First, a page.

Five fabulously frugal things I did this week (16 June)

Picture of a perfect pink rose for my post about five fabulously frugal things I did this week

One of the many roses flowering in the garden this week

Last week just zipped by, so here I am posting my five frugal things a day late. Let’s just pretend it’s Friday.

In a rare social whirl, I went out for drinks last Friday night, followed by a family trip to London to meet friends for a picnic in St James’ Park. I then had work to finish before meetings on Tuesday, an event back in London on Wednesday, sports day on Thursday and catching up with everything else on Friday.

Somewhere along the way we fitted in five frugal things, so here they are!

Picture of a £5 Morrisons More card voucher I used to save money on our food shopping this week

Action shot at the checkout

Used supermarket loyalty card vouchers to cut food costs

As blogged yesterday in my post about the story of a shopping list, I’m trying to cut our food costs during June.

Vouchers from supermarket loyalty schemes come in very handy if you want to slash your food shopping bills. In addition to the £17 East of England Co-op dividends I mentioned last week, I also used a £2 off a £15 spend Co-op voucher and a £5 voucher from my Morrisons More card. No point turning down free money!


Picture of one plastic box with roasted vegetables next to another of chill con carne when I did batch cooking to save money and time

Boxes full of smugness

Saved with batch cooking

In an uncharacteristic feat of organisation, I actually did some batch cooking last Sunday. I used one pack of mince to make both bolognaise sauce, which we ate that night, plus a portion of chilli con carne for later in the week. While the oven was on for roasted potatoes, I also made the roasted veg shown above.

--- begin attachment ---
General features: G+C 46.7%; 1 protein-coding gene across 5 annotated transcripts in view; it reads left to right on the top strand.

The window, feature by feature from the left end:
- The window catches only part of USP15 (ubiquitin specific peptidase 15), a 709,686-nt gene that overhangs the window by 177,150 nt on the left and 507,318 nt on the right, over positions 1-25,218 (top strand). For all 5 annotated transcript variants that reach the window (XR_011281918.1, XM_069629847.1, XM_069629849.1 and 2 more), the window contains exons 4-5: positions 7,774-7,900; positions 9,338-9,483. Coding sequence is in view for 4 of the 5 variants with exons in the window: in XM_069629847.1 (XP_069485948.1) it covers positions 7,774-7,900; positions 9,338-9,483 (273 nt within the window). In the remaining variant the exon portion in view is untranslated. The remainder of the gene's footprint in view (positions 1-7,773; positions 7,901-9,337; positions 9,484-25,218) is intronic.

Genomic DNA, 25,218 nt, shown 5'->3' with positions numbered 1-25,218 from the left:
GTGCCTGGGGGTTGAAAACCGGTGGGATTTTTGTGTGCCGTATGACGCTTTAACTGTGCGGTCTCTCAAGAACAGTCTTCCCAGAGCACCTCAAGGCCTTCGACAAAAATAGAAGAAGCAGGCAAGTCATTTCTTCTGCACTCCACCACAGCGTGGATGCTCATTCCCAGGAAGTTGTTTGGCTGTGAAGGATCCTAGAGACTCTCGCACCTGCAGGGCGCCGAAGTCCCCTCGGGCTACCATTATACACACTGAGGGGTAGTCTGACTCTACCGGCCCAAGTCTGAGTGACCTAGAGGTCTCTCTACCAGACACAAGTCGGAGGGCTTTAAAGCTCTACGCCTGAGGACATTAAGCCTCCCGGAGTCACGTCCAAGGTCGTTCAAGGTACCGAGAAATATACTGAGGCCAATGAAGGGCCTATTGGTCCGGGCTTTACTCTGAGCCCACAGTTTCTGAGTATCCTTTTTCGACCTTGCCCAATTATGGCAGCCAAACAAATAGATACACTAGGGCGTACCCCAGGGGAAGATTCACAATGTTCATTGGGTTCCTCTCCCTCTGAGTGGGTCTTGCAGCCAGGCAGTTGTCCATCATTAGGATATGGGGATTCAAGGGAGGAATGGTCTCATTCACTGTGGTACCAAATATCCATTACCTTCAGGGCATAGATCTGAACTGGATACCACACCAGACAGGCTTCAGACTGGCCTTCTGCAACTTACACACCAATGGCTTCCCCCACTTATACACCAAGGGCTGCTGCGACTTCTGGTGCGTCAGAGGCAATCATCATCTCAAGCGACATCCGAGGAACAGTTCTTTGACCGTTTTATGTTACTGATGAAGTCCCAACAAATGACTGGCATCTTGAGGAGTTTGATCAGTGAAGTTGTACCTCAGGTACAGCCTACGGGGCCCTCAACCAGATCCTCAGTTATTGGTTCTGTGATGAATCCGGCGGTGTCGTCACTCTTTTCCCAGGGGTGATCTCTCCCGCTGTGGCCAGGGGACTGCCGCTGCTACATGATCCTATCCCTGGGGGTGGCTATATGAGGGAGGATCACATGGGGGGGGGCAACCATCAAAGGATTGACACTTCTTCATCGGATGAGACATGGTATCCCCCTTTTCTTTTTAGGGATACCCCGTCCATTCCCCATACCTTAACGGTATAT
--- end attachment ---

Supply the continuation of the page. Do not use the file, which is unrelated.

Batch cooking is a brilliant way of saving:

  • Saves time, if you’re prepping several meals at once
  • Saves energy, if you fill the oven rather than using it twice
  • Saves food waste, if you cook food while it’s still fresh
  • Saves on lunch costs, if you (or your other half) take a portion as a packed lunch instead of buying a sandwich
  • Saves the risk of an expensive takeaway, if you’re facing a busy week when you might not have the time or energy to cook

Hopefully if I remember all these benefits I’ll actually get round to batch cooking more often.

Signed up for a credit card to earn £25

I know some people view credit cards as the work of the devil and a direct route to financial hell.

Personally, I reckon credit cards can be really handy so long as you don’t spend money you can’t afford (however tempting) and always pay off your balance in full at the end of the month.

Anyway, First Direct was willing to offer £30 to customers signing up for an interest-free balance transfer card. To claim the cash, you had to transfer a balance of at least £100 onto the card, pay a 2.29% fee with a £5 minimum,  and then leave the balance on the card for at least 90 days.